In the past, a false reactive result has meant a donor was indefinitely deferred from giving blood. Recently, however, Health Canada approved a reentry program that allows eligible donors to be re-tested after a six-month waiting period. For more information about the donor reentry program see the False Reactive Test Results page.
If you have received a false reactive result in the past and would like to set an appointment to be re-tested, call 1 888 2 DONATE (1-888-236-6283) and speak to one of our registered nurses.
You can donate!
Some people are deferred from giving blood because of where they have lived or visited. For instance, in June 2015 new questions were introduced to identify donors at greater risk of acquiring very rare strains of HIV, the virus that causes AIDS. Most reported cases of these emerging strains originate from a region in Africa, specifically Cameroon and Togo, so our questions ask about living in those countries or having a sexual partner who has lived in that region. People who have lived in Togo or Cameroon since 1977 are deferred for one year from the date of departure from the affected country. Sexual partners of these people require a one year deferral from the date of last sexual contact.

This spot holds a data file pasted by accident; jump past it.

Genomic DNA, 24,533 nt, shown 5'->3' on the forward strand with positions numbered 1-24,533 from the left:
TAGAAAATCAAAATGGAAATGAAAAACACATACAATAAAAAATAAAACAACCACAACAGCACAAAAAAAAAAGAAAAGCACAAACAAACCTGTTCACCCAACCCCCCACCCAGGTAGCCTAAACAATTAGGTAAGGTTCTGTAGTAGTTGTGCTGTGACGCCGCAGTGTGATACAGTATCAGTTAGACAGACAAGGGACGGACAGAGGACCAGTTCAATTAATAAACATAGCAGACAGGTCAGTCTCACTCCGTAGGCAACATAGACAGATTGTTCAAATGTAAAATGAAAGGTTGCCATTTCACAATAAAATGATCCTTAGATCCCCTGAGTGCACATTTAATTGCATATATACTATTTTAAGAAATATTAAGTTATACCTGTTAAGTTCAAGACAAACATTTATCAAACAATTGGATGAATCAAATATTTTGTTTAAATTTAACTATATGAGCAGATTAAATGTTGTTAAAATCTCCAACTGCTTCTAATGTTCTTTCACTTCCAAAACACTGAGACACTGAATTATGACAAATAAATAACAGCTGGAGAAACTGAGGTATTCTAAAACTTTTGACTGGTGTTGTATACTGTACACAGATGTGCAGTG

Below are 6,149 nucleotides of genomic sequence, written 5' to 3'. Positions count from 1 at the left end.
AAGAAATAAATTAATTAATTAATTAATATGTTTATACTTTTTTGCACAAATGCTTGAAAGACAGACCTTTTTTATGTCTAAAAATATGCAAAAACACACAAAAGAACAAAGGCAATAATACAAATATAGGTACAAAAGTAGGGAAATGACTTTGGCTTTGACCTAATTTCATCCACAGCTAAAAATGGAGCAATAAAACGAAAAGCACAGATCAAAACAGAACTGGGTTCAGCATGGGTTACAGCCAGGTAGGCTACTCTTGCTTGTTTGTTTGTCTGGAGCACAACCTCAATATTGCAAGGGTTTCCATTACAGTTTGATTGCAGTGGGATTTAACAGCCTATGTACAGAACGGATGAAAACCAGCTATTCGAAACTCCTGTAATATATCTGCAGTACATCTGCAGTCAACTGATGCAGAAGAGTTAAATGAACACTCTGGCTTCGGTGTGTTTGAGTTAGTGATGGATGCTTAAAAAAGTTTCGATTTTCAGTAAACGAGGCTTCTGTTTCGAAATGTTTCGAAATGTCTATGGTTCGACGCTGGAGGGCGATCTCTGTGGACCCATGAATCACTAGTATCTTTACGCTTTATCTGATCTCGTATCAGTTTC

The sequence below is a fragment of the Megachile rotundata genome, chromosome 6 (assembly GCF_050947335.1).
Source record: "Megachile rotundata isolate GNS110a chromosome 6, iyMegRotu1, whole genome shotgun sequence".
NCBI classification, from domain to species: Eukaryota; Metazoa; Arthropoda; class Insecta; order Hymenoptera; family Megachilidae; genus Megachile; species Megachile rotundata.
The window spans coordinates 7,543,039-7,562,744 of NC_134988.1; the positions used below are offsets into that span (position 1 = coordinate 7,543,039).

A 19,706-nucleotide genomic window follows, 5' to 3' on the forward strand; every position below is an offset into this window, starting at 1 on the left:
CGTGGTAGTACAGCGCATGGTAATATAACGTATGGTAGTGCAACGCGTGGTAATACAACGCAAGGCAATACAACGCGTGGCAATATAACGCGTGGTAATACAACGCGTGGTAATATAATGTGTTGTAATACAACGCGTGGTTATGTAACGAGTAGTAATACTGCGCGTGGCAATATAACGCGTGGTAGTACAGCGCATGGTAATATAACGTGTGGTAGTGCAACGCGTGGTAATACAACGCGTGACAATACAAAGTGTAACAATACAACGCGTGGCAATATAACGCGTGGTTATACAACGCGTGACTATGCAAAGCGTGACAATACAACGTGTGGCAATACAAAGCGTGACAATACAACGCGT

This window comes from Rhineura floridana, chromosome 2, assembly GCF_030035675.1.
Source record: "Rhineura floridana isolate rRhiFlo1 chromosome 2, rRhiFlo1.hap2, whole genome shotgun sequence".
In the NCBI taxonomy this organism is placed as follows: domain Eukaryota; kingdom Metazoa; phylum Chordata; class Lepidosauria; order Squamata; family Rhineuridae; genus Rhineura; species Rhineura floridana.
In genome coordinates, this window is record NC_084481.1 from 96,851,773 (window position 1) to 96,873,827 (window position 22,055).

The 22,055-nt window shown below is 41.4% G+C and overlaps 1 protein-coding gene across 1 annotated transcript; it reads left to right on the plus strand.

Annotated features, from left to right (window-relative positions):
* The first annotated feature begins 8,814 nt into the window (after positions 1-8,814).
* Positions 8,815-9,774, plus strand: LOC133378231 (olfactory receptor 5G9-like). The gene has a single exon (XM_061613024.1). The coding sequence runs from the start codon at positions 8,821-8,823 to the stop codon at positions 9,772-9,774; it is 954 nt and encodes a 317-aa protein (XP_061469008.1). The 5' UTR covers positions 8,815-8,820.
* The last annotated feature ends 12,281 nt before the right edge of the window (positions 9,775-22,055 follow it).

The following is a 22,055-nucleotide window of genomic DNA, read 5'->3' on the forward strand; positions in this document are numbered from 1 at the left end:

Donor screening procedures are exclusionary, but the exclusion is based on risk factors. It has nothing to do with race or ethnicity.
Other deferrals include those for malaria and vCJD. Because the risk of infection diminishes over time, people from a country where malaria is prevalent are deferred for three years after departure from the country. Those who have visited a malaria risk area are deferred for one year after departure.
Because of the theoretical risk of variant Creutzfeldt Jakob Disease (vcJD), Health Canada has concluded that deferring donors who had spent a cumulative total of three months or more in the United Kingdom (U.K.) since 1980, or if they have spent a cumulative total of three months or more in France since 1980, or if they have spent a cumulative total of five years or more in Western Europe outside of the U.K. or France since 1980 through December 31, 2007, balances the safety of Canada's blood supply with the need for donors.
You must be in good general heath to donate blood. This means feeling well and able to perform normal activities. The day of your donation, you should have had something to eat and gotten an adequate sleep the night before.
If you have suffered a Heart Attack or have Coronary Heart Disease, you are not eligible to donate.
With some heart conditions, if you are asymptomatic (i.e., are experiencing no symptoms), you may be eligible to donate.
Please call us at 1 888 2 DONATE to discuss your condition.